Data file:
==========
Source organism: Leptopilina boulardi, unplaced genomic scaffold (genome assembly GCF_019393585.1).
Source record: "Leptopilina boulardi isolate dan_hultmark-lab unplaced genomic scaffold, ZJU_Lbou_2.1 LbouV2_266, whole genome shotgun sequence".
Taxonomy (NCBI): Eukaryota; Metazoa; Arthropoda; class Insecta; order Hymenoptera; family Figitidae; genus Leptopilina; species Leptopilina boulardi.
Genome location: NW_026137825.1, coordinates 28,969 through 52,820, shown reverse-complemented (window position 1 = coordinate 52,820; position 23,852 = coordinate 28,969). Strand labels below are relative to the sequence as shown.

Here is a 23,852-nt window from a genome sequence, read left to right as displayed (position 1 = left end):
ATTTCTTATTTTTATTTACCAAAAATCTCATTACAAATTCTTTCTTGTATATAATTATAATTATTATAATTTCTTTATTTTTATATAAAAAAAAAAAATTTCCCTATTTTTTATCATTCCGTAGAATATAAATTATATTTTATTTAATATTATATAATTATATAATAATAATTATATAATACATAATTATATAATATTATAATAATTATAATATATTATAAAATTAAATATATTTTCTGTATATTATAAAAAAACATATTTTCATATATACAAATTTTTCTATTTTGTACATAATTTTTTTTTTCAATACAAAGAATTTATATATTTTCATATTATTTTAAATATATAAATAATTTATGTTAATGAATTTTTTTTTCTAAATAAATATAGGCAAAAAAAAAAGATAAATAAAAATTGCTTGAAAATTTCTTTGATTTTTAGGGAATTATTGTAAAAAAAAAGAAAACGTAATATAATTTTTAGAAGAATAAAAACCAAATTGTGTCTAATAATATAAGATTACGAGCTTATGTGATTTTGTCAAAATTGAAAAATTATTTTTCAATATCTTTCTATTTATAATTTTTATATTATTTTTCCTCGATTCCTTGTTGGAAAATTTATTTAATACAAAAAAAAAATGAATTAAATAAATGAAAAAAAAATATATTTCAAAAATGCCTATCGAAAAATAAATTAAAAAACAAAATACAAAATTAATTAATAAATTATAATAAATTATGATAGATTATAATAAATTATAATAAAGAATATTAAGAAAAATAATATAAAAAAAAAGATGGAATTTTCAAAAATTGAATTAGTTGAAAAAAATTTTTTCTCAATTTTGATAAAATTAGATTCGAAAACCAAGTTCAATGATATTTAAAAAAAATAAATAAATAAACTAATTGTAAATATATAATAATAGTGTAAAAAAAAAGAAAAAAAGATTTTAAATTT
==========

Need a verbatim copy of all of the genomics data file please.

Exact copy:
Source organism: Leptopilina boulardi, unplaced genomic scaffold (genome assembly GCF_019393585.1).
Source record: "Leptopilina boulardi isolate dan_hultmark-lab unplaced genomic scaffold, ZJU_Lbou_2.1 LbouV2_266, whole genome shotgun sequence".
Taxonomy (NCBI): Eukaryota; Metazoa; Arthropoda; class Insecta; order Hymenoptera; family Figitidae; genus Leptopilina; species Leptopilina boulardi.
Genome location: NW_026137825.1, coordinates 28,969 through 52,820, shown reverse-complemented (window position 1 = coordinate 52,820; position 23,852 = coordinate 28,969). Strand labels below are relative to the sequence as shown.

Here is a 23,852-nt window from a genome sequence, read left to right as displayed (position 1 = left end):
ATTTCTTATTTTTATTTACCAAAAATCTCATTACAAATTCTTTCTTGTATATAATTATAATTATTATAATTTCTTTATTTTTATATAAAAAAAAAAAATTTCCCTATTTTTTATCATTCCGTAGAATATAAATTATATTTTATTTAATATTATATAATTATATAATAATAATTATATAATACATAATTATATAATATTATAATAATTATAATATATTATAAAATTAAATATATTTTCTGTATATTATAAAAAAACATATTTTCATATATACAAATTTTTCTATTTTGTACATAATTTTTTTTTTCAATACAAAGAATTTATATATTTTCATATTATTTTAAATATATAAATAATTTATGTTAATGAATTTTTTTTTCTAAATAAATATAGGCAAAAAAAAAAGATAAATAAAAATTGCTTGAAAATTTCTTTGATTTTTAGGGAATTATTGTAAAAAAAAAGAAAACGTAATATAATTTTTAGAAGAATAAAAACCAAATTGTGTCTAATAATATAAGATTACGAGCTTATGTGATTTTGTCAAAATTGAAAAATTATTTTTCAATATCTTTCTATTTATAATTTTTATATTATTTTTCCTCGATTCCTTGTTGGAAAATTTATTTAATACAAAAAAAAAATGAATTAAATAAATGAAAAAAAAATATATTTCAAAAATGCCTATCGAAAAATAAATTAAAAAACAAAATACAAAATTAATTAATAAATTATAATAAATTATGATAGATTATAATAAATTATAATAAAGAATATTAAGAAAAATAATATAAAAAAAAAGATGGAATTTTCAAAAATTGAATTAGTTGAAAAAAATTTTTTCTCAATTTTGATAAAATTAGATTCGAAAACCAAGTTCAATGATATTTAAAAAAAATAAATAAATAAACTAATTGTAAATATATAATAATAGTGTAAAAAAAAAGAAAAAAAGATTTTAAATTT